For the government, the agreement ensures its authority to detain adults in federal custody remains intact while families are reunified. Kartikay Mehrotra, BostonGlobe.com, "Reunited immigrant families face difficult choice: try to stay legally or leave children in the US," 14 July 2018 The Contra Costa Sheriff’s Office operates the jail in Richmond, and the county has a contract with ICE to detain immigrants. Otis R. Taylor Jr., SFChronicle.com, "Richmond’s Mayor Butt meets ICE detainees," 12 July 2018 Days after taking office, Trump said anyone in the U.S. without authorization was a priority for deportation, and directed Customs and Border Protection to detain every unauthorized immigrant caught crossing the border until their case was resolved. Margaret Hartmann, Daily Intelligencer, "Trump Returns to ‘Catch and Release’ for Migrant Families – But Maybe Not for Long," 11 July 2018 The Trump administration has asked Judge Dolly M. Gee of Federal District Court in Los Angeles to amend the Flores settlement to allow children to be detained for longer periods of time. New York Times, "As Migrant Families Are Reunited, Some Children Don’t Recognize Their Mothers," 10 July 2018 The Trump Administration is currently seeking the legal authority to detain kids with their parents indefinitely. Maya Rhodan, Time, "Some 3,000 Migrant Kids Are Still Separated From Their Parents. The Trump Administration Is Using DNA Tests to Match Them," 5 July 2018 Consequently, Guzman Colindres and her son are likely to be detained somewhere together until their asylum application is heard, according to Adams. Nina Shapiro, The Seattle Times, "Immigration judge in Tacoma denies bond for mom separated from son," 3 July 2018 Earlier this month, Trump signed an executive order reversing his administration's policy of separating children from their parents at the border and allowing families to instead be detained together. Adam Edelman /, NBC News, "Pence tells Central American leaders: End the exodus, respect U.S. borders," 29 June 2018 The surge in detainees to about 40,000 has followed a nationwide crackdown on undocumented immigrants already in the country as well as a policy adopted in April to detain people crossing the border illegally, separating parents from their children. Fortune, "Prison Operators Could Cash In on ‘Zero Tolerance’ Immigration Policy," 28 June 2018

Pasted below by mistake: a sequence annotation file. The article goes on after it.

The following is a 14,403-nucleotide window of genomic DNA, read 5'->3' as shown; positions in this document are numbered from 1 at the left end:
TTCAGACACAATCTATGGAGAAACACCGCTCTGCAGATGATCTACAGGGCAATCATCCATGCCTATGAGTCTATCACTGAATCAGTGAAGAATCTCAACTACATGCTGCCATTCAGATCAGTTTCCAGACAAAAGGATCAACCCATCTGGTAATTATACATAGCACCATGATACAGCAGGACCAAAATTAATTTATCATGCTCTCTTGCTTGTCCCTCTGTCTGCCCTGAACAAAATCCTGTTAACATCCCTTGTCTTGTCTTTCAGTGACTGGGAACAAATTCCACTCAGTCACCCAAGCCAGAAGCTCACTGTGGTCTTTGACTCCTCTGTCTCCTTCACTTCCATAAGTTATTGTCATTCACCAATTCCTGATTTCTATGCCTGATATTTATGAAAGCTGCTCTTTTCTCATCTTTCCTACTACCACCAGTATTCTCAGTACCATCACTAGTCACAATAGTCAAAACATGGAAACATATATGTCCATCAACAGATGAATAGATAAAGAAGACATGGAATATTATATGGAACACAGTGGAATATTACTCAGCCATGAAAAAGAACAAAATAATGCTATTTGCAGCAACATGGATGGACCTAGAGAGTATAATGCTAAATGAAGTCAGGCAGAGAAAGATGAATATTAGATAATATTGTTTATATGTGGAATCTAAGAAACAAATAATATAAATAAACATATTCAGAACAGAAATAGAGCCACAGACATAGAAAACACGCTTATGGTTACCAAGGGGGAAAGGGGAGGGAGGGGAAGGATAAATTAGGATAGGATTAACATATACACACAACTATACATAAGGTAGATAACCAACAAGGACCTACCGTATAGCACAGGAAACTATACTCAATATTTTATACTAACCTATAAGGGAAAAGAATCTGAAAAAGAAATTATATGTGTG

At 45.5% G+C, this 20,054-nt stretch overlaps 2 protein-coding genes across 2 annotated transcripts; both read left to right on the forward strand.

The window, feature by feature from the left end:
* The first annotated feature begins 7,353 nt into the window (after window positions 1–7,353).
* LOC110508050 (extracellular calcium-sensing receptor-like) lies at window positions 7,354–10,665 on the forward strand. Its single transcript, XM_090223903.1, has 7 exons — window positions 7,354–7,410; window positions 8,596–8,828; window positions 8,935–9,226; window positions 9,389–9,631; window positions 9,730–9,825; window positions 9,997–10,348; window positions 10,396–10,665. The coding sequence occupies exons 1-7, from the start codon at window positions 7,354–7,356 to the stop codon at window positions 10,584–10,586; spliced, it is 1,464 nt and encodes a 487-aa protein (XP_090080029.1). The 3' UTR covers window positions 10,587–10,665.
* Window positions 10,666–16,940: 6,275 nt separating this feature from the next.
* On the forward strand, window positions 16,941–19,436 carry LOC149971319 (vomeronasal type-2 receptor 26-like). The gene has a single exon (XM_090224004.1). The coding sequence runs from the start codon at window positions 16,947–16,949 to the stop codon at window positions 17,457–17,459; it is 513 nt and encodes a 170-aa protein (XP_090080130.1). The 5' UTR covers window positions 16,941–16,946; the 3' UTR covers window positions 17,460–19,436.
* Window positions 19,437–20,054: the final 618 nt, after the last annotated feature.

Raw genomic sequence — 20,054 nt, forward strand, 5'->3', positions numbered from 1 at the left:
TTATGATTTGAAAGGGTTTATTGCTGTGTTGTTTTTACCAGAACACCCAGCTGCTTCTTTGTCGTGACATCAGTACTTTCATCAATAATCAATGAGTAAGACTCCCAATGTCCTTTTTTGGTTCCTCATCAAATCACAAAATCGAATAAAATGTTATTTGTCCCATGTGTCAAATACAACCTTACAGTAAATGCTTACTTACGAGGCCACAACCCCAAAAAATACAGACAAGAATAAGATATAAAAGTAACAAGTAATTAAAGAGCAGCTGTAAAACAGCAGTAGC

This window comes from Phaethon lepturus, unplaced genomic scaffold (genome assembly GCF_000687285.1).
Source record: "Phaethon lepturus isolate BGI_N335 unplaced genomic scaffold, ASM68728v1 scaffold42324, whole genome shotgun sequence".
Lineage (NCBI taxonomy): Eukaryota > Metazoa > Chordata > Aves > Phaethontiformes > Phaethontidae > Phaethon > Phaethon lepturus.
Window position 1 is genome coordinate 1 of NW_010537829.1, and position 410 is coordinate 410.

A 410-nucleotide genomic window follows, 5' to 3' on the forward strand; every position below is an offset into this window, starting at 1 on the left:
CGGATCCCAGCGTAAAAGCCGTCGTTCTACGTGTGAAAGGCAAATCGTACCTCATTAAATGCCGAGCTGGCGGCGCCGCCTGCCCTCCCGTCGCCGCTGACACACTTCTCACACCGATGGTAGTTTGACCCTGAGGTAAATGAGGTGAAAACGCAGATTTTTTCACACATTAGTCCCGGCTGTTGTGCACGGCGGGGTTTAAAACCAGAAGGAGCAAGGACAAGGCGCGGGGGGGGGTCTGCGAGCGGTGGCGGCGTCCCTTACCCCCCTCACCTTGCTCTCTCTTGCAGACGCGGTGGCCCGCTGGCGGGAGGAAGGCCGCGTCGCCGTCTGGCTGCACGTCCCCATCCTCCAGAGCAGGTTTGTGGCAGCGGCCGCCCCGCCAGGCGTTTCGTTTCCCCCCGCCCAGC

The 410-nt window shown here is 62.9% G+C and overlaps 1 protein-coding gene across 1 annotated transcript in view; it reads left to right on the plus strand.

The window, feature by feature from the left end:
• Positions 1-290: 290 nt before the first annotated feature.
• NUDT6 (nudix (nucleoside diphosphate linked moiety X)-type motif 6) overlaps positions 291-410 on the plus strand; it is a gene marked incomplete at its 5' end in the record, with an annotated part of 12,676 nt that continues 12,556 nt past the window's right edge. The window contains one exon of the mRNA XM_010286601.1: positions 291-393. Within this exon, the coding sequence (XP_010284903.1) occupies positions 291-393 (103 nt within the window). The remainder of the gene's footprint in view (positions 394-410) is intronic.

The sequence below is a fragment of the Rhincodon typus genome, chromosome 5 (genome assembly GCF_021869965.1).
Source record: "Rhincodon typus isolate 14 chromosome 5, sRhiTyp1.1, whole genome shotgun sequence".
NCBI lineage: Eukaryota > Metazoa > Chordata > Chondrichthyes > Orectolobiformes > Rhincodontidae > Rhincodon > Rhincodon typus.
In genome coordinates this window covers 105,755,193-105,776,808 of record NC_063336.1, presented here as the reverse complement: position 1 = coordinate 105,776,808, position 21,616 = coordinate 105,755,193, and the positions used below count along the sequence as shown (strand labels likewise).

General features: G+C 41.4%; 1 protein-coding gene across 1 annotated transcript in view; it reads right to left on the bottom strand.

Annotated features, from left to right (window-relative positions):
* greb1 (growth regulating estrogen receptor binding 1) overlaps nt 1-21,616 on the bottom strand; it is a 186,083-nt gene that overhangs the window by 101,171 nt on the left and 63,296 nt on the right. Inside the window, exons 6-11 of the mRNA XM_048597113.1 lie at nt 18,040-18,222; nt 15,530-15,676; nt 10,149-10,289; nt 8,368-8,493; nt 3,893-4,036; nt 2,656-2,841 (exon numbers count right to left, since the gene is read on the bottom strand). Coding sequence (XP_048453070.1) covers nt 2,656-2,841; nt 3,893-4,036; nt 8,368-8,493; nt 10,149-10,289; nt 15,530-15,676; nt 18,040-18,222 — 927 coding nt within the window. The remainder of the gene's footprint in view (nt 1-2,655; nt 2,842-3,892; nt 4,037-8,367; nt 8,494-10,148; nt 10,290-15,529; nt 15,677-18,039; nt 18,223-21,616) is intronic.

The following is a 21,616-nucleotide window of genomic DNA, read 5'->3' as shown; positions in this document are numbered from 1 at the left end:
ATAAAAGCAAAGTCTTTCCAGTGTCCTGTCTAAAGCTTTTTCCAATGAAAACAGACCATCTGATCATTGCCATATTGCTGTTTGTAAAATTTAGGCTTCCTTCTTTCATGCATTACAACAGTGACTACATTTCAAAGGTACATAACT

These example sentences are selected automatically from various online news sources to reflect current usage of the word 'detain.' Views expressed in the examples do not represent the opinion of Merriam-Webster or its editors. Send us feedback.